Serums aren’t for everyone
Serums are marketed to address specific skin concerns – such as brightening, eliminating wrinkles, resolving dry skin and many other conditions. They do this by delivering high doses of extremely concentrated nutrients, hydrating elements and antioxidants to your skin. And in turn, when used between a cleansing session and applying moisturiser, they contribute towards the process of creating a glowing, healthy complexion. However, all of this doesn’t come without the price tag, and the question begs to differ: are they really necessary?
Should you use a facial serum?
Firstly, if you are young, it’s unlikely you need to include products like these into your daily routine. They are designed to target the signs of ageing, which does not visibility set in until your late 20s and early 30s. In your 20s, your skin is highly resilient towards damage and you have a better ability to absorb what is needed to heal it, meaning products like these aren’t quite on the cards just yet.
Secondly, you need to consider your skin’s current condition. If you’re not all that fussed with how it looks and feels, then there’s little to worry about. As the saying goes: ‘If it ain’t broke, don’t fix it.’
However, if you have a chronic skin condition like eczema or rosacea, using a face serum can cause irritation based on their ingredients and gel-like consistency. For these reasons, it may be best to avoid serums as well.
Meanwhile, if your skin is dry, a serum might have moisturising ingredients such as hyaluronic acid and ceramides to help absorb much-needed hydration, but it’s important to note that it shouldn’t replace your dedicated moisturiser completely. Your moisturiser is richer and creamier and designed to offer that to your skin, ultimately creating a barrier to trap all the good stuff in.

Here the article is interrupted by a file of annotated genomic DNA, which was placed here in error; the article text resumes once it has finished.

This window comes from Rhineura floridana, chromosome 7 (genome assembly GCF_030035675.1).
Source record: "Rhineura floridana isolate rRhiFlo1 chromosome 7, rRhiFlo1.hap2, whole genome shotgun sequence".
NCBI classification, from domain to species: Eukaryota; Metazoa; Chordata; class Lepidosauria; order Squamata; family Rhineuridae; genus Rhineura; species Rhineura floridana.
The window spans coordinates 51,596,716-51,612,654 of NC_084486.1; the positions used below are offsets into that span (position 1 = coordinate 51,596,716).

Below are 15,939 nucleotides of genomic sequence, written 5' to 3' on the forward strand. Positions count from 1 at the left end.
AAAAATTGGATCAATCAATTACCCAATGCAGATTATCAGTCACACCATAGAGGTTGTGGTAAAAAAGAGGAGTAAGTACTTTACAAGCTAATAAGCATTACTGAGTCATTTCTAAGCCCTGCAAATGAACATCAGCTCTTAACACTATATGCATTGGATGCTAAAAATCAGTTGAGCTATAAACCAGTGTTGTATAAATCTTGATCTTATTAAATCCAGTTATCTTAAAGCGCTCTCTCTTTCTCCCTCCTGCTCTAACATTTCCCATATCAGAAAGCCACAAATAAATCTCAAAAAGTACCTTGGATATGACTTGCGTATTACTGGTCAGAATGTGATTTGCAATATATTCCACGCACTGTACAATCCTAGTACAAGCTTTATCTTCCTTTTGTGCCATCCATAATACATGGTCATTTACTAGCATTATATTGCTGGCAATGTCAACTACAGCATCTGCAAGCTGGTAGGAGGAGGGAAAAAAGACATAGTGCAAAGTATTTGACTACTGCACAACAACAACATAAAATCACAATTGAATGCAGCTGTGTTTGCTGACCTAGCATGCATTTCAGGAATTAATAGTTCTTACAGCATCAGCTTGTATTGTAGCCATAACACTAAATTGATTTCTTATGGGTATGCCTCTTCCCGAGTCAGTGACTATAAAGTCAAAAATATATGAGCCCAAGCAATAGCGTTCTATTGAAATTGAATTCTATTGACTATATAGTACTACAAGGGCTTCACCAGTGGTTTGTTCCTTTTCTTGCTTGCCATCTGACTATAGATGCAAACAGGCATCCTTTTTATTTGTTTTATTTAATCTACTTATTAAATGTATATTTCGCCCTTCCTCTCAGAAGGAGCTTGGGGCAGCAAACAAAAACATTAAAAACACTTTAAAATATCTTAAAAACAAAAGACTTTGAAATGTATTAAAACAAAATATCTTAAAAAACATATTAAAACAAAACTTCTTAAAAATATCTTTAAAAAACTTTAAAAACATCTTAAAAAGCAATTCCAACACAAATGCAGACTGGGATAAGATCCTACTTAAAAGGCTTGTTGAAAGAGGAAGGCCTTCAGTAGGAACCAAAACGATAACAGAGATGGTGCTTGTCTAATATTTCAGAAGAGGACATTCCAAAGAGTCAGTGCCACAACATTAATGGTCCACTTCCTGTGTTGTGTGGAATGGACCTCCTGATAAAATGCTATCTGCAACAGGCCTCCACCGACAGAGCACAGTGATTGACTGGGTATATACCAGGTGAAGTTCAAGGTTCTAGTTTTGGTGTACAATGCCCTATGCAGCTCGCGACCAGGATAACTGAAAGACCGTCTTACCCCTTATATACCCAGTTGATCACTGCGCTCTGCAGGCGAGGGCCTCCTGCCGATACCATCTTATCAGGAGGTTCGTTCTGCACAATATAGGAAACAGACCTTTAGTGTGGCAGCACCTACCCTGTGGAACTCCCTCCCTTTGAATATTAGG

Tip: We recommend our Body Butter Whip to really reap all of these benefits.
Thirdly, the higher the price tag doesn’t necessarily mean higher quality. We all know fancier brands and big-time names deliver pricier products, but sometimes you’re just paying for exactly that - the label. As such, you are best to shop around and read personal reviews to help you decide if these products are worth your penny.
Finally, the jury is out of the efficacy of Vitamin C. There have been many reports that it acts as a pro-oxidant, rather than an antioxidant. This means it loses its efficacy over time, causing it to be less than beneficial for our skincare routine. Additionally, many serums expire, and once they hit these ‘deadlines’, they become ineffective – mostly because of that Vitamin C component. If you do have a serum on hand with Vitamin C in it, store it in a dry and cool place to avoid it reaching its use-by date.
If you have a specific concern you’re trying to address – such as wrinkles, fine lines, dehydration, or pigmentation – a skin serum can deliver much-needed antioxidants for these needs. We recommend always doing a patch test first to ensure you’re not allergic or sensitive to the ingredients included.
All in all, the jury on serums is still out, but they should never replace your moisturiser completely. Your skin’s health relies on having all of those goodies trapped into it and effectively absorbed, of which moisturisers are designed to support. If your daily routine currently leaves this step out, we recommend opting for one of our conditioning products.